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The Ghost Train

by on 13 November 2021

Strangers Off a Train

The Ghost Train

by Arnold Ridley

The Questors, at the Judi Dench Playhouse, Ealing until 20th November

Review by Emma Byrne

As Marie Curie famously said, “Nothing in life is to be feared, it is only to be understood.” But can you keep your head when surrounded by the inexplicable?   That is, in some ways, the theme of The Ghost Train – if a comedy thriller can be said to have anything as grandiose as a theme.

The play was originally written in the 1920s and has been in almost constant production since, both on stage and screen.  The three act structure is an anthology of genres: a comedy of manners instigated by the overnight stranding of six passengers in an out-of-the way station; a ghost story; and a good old fashioned thriller. 

This production leans heavily into the spooky, and also relishes the opportunity for a bit of sumptuous costume drama.  In fact the entire venue pays homage to the heyday of the railway, and the Grapevine Bar is offering themed cocktails – the All Change and the Ghost-tini – that definitely added to the atmosphere, if not to the ease of composing this review the next morning! 

On stage, Ben Martineau plays apparent Drones-Club flȃneur, Teddie Deakin, with lashings of “What ho! old fruit?” provocation, which is caught and returned with topspin by fellow strandees Richard Winthrop (Richard Graylin) and Charles Murdock (Tiny Sears).  Meanwhile Anne Neville shines as Miss Bourne when she hints at a rather more thrilling past than her budgie-toting, spinsterish present form might have us believe.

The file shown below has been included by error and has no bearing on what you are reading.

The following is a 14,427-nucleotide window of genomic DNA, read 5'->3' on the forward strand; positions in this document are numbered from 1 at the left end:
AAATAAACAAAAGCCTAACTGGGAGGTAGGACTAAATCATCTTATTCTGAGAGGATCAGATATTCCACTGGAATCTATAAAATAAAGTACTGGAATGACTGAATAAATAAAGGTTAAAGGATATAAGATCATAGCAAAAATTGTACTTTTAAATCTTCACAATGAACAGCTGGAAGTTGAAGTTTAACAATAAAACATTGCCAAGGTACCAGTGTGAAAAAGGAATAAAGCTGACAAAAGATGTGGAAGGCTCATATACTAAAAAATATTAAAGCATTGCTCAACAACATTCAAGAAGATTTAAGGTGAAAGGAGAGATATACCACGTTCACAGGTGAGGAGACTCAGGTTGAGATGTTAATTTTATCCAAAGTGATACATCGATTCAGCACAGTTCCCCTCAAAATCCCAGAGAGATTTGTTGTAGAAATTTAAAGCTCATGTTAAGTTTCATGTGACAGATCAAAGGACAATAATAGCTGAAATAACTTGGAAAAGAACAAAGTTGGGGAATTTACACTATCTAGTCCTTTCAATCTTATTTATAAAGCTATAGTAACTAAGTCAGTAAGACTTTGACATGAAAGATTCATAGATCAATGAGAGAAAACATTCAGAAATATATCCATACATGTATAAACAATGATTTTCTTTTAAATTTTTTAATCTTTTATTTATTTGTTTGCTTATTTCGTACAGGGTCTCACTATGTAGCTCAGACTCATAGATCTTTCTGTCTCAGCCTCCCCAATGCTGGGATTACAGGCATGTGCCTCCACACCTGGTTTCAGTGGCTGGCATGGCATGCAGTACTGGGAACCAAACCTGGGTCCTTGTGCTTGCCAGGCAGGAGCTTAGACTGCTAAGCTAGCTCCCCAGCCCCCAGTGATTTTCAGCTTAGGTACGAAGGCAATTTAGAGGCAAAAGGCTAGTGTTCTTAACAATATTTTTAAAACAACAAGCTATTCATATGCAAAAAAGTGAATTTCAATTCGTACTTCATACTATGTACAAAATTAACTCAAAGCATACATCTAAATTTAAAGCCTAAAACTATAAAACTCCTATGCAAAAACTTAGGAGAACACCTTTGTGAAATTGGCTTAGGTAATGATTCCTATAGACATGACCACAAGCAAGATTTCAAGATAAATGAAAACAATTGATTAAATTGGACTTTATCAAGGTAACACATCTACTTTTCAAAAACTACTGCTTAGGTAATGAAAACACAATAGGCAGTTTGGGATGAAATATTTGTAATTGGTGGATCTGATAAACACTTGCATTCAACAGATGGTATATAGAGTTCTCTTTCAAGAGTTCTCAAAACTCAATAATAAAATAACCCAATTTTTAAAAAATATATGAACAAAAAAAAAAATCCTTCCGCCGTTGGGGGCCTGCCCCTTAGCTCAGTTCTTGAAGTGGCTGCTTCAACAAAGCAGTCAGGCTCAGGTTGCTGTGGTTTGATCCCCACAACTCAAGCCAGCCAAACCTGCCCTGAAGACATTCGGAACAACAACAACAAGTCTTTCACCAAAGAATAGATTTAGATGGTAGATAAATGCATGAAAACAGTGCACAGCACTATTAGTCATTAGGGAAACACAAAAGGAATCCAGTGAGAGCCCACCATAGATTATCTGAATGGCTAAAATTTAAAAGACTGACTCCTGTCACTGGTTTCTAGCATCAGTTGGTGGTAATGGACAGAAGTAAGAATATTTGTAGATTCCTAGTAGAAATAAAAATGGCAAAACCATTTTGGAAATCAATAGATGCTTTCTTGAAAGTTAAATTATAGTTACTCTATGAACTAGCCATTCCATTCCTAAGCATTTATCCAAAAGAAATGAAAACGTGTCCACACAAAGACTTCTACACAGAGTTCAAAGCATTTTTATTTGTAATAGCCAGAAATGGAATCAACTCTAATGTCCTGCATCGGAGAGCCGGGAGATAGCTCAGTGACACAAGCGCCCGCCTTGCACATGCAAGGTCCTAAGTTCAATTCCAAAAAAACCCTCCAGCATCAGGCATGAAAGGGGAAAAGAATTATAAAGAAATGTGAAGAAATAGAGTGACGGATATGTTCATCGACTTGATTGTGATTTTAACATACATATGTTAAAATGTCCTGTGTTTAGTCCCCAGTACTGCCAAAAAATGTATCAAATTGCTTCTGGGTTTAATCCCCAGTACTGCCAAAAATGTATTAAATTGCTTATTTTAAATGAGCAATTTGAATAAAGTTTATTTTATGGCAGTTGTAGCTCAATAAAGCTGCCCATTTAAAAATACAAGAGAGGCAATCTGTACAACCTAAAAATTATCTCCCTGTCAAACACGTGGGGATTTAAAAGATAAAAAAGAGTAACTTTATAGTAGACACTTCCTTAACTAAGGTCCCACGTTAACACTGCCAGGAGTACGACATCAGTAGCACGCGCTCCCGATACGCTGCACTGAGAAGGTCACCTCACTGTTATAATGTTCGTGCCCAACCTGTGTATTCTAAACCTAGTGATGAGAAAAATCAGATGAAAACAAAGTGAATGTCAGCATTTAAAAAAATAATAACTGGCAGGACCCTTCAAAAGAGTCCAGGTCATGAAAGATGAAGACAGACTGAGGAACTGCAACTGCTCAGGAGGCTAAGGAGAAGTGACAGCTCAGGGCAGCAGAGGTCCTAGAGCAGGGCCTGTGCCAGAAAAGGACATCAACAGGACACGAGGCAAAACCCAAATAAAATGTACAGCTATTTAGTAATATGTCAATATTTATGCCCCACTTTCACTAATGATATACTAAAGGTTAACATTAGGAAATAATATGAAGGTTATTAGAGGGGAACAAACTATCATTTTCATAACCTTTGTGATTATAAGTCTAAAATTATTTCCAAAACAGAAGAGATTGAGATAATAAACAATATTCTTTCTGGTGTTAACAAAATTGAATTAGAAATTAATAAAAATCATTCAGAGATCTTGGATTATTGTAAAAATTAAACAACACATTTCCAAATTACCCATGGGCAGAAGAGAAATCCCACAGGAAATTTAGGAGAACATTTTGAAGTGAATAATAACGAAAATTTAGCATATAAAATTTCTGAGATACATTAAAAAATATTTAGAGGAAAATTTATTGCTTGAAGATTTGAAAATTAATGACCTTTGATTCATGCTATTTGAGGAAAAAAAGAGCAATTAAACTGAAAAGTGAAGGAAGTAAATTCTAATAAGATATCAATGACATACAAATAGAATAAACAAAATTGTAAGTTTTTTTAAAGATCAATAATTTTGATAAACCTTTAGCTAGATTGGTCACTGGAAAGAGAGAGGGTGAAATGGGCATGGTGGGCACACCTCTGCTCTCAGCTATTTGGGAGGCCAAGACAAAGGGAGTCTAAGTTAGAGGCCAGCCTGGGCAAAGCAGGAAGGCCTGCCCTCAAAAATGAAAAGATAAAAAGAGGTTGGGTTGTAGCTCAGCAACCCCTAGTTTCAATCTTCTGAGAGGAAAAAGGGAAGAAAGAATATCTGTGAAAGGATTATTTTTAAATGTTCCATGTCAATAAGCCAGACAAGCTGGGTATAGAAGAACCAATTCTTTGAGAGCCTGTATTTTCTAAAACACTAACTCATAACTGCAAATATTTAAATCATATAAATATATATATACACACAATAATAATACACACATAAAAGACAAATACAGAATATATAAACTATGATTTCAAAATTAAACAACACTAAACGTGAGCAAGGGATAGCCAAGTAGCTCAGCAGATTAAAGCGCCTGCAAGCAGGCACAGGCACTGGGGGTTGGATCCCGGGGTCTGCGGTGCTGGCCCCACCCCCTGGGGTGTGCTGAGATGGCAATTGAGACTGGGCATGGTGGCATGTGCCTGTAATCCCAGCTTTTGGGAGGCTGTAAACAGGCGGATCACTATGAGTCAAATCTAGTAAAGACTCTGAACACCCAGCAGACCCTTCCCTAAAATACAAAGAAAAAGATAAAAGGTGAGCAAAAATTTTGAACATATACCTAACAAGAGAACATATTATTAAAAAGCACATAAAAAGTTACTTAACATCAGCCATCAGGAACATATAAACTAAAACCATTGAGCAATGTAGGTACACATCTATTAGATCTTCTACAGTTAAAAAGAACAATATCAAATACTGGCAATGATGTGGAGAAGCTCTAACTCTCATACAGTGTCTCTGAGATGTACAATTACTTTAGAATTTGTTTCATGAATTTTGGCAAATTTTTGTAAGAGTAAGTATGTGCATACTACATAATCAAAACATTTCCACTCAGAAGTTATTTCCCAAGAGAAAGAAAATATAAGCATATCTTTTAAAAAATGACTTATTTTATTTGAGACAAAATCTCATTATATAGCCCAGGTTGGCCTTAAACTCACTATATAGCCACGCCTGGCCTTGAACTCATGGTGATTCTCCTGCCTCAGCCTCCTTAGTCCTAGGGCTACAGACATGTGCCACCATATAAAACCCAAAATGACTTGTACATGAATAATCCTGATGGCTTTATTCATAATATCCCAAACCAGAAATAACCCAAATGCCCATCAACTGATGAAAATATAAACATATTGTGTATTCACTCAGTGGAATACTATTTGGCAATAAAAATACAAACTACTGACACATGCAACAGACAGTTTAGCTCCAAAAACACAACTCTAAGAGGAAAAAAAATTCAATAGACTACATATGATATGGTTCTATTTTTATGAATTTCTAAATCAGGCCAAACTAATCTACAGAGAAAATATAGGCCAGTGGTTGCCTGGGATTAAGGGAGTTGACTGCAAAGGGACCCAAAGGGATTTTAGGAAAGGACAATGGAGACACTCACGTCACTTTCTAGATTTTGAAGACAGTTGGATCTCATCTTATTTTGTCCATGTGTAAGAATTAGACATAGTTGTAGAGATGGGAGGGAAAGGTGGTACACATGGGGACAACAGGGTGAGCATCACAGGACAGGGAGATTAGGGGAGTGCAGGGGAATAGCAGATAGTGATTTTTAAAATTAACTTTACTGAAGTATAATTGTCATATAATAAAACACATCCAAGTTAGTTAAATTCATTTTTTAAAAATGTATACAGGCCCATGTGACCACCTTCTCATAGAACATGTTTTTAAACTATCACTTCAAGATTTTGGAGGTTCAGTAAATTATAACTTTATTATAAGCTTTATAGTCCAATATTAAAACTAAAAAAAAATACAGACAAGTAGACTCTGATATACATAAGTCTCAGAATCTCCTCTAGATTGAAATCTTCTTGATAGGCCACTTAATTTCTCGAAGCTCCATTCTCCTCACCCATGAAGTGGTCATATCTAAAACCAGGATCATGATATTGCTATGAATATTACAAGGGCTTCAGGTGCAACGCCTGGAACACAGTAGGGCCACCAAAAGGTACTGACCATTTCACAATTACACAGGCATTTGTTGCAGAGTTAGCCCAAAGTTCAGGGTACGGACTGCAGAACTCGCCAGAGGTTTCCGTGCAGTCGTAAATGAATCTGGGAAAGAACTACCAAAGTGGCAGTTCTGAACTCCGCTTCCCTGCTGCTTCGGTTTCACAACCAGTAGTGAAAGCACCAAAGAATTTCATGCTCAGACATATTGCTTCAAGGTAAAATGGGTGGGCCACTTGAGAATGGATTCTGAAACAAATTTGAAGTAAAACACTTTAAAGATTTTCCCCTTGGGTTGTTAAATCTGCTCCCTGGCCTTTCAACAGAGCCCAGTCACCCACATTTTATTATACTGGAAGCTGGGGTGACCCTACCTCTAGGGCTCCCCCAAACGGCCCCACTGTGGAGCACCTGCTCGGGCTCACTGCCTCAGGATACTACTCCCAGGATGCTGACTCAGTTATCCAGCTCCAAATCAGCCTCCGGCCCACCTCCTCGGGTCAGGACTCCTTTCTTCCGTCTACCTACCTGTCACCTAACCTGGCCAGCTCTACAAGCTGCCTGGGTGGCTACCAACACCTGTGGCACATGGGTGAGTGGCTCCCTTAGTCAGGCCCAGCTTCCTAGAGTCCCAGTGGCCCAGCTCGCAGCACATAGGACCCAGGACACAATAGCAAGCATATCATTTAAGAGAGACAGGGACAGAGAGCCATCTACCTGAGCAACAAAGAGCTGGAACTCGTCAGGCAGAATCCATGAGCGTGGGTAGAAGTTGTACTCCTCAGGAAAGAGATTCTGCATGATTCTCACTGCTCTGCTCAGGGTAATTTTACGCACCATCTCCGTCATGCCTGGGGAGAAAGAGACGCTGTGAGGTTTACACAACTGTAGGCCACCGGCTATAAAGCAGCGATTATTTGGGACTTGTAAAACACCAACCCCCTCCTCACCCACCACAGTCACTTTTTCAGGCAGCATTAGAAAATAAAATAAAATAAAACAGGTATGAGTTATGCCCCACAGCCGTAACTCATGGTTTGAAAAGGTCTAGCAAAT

The stage is also commanded by Fiona Gough as Julia Price, with wide-eyed, hysterical terror.  Gough’s infectious frenzy adds to the psychological thrills of act two, as much as the multisensory special effects which, though they may not involve the lawnmower and tubular bells of the original production, heighten the anticipation of some horror – supernatural or otherwise. 

This production will delight anyone who enjoys a classic Christie (or who grew up reading the Famous Five who – in Five Go off to Camp – encounter a very similar scenario.) There are several clues for those with a sleuthsome bent and, as in the best mysteries, a red herring or two drawn across the tracks.  Despite the genre-blending and the comic elements, playwright Arnold Ridley – and director Simon Rudkin – play absolutely fair with Knox’s rules of detective fiction.  And while the play admits of a supernatural explanation, with a lovely reference to Conan Doyle, it acts as a timely reminder that those who would seek to terrify you often have their own ends in sight.

And regarding the cocktails: beware the Ghost-tini.  It may be sweet and sparkling, but it packs a wallop. 

Emma Byrne, November 2021

Photography by Robert Vass

Questors Q Extra also presents Fright Train, a complementary set of spooky stories in celebration of this production of The Ghost Train

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